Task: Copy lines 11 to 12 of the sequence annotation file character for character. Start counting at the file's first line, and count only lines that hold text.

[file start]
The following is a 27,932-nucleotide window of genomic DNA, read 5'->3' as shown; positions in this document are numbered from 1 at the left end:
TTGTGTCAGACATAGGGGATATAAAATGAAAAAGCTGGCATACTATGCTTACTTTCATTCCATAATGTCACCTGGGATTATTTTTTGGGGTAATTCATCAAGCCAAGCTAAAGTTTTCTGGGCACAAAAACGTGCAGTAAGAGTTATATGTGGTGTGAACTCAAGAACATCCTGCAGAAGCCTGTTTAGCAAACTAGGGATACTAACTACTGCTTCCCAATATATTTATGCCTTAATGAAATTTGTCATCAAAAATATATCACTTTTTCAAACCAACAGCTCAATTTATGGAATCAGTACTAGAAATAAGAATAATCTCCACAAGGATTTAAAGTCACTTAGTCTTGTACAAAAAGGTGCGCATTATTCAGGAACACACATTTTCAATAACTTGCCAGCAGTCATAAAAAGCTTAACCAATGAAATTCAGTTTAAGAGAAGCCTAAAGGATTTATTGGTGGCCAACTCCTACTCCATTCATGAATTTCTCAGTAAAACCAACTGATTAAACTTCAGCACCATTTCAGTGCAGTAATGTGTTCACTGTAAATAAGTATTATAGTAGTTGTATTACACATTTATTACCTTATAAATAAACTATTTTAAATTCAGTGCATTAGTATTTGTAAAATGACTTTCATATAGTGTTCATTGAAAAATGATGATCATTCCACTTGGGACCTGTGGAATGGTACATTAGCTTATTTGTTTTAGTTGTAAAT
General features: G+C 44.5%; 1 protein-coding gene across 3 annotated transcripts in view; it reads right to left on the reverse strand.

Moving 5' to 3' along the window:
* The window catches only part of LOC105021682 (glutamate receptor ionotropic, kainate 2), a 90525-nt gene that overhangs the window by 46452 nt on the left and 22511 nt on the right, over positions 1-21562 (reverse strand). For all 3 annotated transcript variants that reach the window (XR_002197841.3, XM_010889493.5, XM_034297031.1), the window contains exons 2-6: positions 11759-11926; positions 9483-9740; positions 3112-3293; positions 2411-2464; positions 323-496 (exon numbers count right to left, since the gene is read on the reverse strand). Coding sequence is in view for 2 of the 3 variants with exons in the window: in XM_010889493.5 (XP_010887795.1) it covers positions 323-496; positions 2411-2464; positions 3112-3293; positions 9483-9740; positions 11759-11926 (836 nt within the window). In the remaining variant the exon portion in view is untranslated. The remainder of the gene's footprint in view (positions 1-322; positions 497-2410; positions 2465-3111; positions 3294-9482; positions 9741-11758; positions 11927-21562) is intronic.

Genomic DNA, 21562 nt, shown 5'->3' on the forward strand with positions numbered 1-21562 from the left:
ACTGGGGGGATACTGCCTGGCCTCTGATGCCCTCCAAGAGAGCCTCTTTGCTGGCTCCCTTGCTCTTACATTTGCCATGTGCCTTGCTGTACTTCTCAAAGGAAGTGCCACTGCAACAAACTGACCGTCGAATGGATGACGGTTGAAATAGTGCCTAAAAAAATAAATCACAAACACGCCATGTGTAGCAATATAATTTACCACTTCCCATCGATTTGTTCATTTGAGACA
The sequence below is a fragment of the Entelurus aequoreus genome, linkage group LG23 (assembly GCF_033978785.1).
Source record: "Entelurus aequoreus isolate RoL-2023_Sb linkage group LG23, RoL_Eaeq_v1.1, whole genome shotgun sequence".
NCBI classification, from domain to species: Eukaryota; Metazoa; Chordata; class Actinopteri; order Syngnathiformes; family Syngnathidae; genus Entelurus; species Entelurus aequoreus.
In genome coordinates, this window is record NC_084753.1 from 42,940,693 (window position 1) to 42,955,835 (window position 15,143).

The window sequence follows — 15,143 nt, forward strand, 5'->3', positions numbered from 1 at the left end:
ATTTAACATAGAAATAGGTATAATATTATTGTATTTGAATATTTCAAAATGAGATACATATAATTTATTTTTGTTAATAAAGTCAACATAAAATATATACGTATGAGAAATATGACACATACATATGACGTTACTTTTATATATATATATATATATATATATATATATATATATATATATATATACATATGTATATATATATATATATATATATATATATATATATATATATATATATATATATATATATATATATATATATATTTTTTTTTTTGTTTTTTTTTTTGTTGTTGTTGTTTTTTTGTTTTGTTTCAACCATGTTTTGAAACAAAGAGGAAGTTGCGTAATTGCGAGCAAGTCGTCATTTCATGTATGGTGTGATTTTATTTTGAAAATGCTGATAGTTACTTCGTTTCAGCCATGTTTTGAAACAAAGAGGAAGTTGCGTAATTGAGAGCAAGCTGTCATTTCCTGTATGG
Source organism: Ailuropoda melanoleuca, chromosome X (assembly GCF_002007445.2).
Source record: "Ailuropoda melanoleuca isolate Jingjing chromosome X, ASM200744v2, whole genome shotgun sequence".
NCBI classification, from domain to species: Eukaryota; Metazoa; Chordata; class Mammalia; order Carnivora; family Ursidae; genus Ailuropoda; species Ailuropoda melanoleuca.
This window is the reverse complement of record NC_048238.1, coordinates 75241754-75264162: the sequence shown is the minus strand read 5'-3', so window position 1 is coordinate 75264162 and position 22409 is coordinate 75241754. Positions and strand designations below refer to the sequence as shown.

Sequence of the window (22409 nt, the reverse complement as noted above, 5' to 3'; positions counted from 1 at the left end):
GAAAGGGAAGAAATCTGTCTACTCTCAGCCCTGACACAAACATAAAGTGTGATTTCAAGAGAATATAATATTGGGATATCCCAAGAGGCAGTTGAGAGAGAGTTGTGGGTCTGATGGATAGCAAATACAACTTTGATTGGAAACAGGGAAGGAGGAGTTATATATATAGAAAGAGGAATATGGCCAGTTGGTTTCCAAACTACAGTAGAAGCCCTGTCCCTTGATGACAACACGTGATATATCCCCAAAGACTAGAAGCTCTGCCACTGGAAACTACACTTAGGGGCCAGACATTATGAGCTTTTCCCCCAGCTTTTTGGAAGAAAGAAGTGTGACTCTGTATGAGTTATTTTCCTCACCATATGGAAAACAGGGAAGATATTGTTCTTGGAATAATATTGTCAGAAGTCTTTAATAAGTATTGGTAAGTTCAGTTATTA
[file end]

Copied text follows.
In genome coordinates, this window is record NC_084753.1 from 42,940,693 (window position 1) to 42,955,835 (window position 15,143).

The window sequence follows — 15,143 nt, forward strand, 5'->3', positions numbered from 1 at the left end: